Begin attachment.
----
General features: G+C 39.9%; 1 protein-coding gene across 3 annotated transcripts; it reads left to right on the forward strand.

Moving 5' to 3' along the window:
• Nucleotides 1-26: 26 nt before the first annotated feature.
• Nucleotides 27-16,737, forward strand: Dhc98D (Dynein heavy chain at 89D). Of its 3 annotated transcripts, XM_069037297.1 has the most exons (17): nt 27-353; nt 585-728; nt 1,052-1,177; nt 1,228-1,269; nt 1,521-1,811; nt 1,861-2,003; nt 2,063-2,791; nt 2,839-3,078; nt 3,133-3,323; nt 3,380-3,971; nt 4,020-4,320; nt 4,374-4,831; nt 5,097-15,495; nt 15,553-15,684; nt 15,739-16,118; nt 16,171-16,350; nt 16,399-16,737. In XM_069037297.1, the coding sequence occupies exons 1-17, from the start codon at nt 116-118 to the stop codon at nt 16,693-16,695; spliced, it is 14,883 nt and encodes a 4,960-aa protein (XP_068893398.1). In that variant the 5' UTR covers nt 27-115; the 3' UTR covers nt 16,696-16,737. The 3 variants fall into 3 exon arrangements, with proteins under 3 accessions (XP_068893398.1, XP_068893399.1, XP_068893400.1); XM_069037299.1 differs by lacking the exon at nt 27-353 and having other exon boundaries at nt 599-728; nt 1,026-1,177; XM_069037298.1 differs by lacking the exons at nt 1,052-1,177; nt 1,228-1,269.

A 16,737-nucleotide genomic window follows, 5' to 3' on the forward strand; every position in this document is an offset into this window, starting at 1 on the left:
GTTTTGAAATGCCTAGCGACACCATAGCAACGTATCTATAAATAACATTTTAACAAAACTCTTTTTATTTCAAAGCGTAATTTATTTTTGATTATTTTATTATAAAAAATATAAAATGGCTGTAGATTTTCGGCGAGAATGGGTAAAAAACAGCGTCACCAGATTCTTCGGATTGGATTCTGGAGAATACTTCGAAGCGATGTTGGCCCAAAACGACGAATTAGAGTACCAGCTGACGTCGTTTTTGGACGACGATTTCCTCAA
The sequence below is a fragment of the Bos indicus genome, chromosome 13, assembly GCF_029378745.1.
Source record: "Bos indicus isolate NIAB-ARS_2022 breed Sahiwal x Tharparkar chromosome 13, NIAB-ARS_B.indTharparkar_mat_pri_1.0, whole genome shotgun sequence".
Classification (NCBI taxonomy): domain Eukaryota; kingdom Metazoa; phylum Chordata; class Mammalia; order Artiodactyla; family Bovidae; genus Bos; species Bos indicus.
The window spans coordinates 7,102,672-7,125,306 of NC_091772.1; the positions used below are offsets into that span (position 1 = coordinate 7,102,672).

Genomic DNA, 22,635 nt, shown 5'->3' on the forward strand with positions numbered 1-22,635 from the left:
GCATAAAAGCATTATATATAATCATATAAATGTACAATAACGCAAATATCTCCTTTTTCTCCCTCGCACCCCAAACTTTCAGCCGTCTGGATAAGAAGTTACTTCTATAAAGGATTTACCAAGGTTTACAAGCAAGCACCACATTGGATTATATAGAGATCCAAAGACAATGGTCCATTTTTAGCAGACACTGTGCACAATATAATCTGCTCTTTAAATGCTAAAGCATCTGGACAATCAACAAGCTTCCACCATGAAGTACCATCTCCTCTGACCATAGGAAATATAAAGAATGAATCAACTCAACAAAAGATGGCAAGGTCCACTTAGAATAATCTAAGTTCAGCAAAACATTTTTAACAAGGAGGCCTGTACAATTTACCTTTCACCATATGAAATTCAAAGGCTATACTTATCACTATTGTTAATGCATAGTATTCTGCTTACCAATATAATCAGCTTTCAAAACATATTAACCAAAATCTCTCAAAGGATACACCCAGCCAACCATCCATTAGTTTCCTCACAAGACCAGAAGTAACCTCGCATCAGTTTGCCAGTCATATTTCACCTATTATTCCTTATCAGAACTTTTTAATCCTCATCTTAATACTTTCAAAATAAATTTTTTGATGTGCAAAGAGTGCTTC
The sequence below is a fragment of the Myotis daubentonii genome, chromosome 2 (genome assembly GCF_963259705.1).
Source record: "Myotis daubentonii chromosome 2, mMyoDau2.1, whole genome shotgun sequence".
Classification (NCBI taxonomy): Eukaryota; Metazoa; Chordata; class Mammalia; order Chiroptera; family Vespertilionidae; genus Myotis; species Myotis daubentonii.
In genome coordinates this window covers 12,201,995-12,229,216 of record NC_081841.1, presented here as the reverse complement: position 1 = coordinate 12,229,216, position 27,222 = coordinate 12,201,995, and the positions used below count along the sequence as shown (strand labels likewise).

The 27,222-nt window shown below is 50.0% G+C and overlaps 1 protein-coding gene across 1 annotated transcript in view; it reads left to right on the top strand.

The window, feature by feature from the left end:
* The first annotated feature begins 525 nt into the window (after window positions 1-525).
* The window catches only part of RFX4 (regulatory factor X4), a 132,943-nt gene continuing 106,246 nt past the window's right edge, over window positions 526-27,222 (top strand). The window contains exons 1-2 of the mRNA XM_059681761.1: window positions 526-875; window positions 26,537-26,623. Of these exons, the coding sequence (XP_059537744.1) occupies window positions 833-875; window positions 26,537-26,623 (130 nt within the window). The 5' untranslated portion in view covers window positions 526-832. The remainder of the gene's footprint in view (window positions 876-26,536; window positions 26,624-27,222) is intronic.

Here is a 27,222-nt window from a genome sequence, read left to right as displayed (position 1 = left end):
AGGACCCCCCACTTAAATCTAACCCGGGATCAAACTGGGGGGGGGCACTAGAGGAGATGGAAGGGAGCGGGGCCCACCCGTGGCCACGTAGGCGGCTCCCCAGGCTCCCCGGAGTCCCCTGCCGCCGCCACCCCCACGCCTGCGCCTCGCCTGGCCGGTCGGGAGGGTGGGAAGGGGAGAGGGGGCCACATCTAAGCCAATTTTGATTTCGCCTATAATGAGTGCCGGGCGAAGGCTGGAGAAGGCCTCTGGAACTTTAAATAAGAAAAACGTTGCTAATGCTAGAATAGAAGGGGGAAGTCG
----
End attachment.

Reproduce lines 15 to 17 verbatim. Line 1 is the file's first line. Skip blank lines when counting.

Classification (NCBI taxonomy): Eukaryota; Metazoa; Chordata; class Mammalia; order Chiroptera; family Vespertilionidae; genus Myotis; species Myotis daubentonii.
In genome coordinates this window covers 12,201,995-12,229,216 of record NC_081841.1, presented here as the reverse complement: position 1 = coordinate 12,229,216, position 27,222 = coordinate 12,201,995, and the positions used below count along the sequence as shown (strand labels likewise).

The 27,222-nt window shown below is 50.0% G+C and overlaps 1 protein-coding gene across 1 annotated transcript in view; it reads left to right on the top strand.